The free app will help people monitor their own mood and will help detect signs that they are becoming depressed or anxious. If the app finds a person could benefit from help, it will point them towards local treatment services, often ones that they can access without first going to their doctor.
On a PhD programme funded by the Medical Research Council and the Economic and Social Research Council, the Mood Mate app collects data anonymously to analyse whether monitoring mood over time helps people seek treatment - contributing to crucial research which could help health authorities provide better treatments in the future.
The app is the brainchild of Alex Gyani, a researcher in the Department of Psychology at the University of Reading. Alex first had the idea to conduct a trial using an iPhone app in December last year. Since then, Alex has been working to develop the app with a team of programmers and developers at the University of Reading.
Alex said: "Having a randomized controlled trial built into an app that is available on the iTunes store is a fantastic way to conduct research and the more participants we can recruit, the more we will learn. That's why an app is such a great way to conduct a trial like this one.
"We hope it will enable us to find new ways to help people suffering from mental health problems in the UK get the psychological treatments that have been shown to work."
More people than ever are suffering from stress, anxiety and depression. National surveys have found that 1 in 6 people could be suffering from a common mental health disorder at any given time. But many people are not accessing treatment that has been shown, in clinical trials, to be effective.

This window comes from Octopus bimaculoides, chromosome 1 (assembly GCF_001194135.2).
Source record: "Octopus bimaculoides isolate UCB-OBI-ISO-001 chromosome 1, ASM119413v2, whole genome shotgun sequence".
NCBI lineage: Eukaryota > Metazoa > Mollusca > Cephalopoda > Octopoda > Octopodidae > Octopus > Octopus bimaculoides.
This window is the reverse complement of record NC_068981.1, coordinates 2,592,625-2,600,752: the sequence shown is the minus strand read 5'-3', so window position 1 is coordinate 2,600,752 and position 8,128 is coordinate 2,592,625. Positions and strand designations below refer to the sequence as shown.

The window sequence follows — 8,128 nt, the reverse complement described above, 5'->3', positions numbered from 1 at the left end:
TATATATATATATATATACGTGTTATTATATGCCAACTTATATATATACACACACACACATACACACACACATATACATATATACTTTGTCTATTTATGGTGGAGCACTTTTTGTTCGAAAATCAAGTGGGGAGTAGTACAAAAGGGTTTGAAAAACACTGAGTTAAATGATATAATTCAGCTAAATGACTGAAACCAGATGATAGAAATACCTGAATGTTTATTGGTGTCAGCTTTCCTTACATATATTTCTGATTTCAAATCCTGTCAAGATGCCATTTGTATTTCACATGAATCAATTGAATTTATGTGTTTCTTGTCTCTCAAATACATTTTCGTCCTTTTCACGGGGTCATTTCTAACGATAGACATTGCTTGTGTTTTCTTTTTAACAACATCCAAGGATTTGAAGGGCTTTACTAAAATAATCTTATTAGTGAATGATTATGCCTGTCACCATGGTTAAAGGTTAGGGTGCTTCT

The Mood Mate app is designed to help increase the number of people who access psychological therapies in the UK. The government has spent £400 million on its Improving Access to Psychological Therapies (IAPT) initiative since 2007, including training 6,000 new therapists in Cognitive Behavioural Therapy (CBT). These treatments work, with one study showing that more than half of patients recovered and stayed well.
But the NHS is not treating as many people as it budgeted for. Some GPs are not referring patients to mental health services and some patients do not disclose these issues to their GPs, preferring more informal routes. The Mood Mate app is designed to help people decide if they need help and give them the information they need to refer themselves to local mental health treatment services, rather than having to go through a GP.
Mood Mate is available to be downloaded free from iTunes now.
Alex Gyani said: "We're absolutely thrilled with the early success of Mood Mate on the iTunes store. I was confident that we had created a great app, but the massive early take-up just shows the huge demand that exists for alternative ways for people with mental health issues to find help.
"Not only can the users of Mood Mate find help, but they'll also be contributing to vital research into better ways to link people with psychological treatments that work."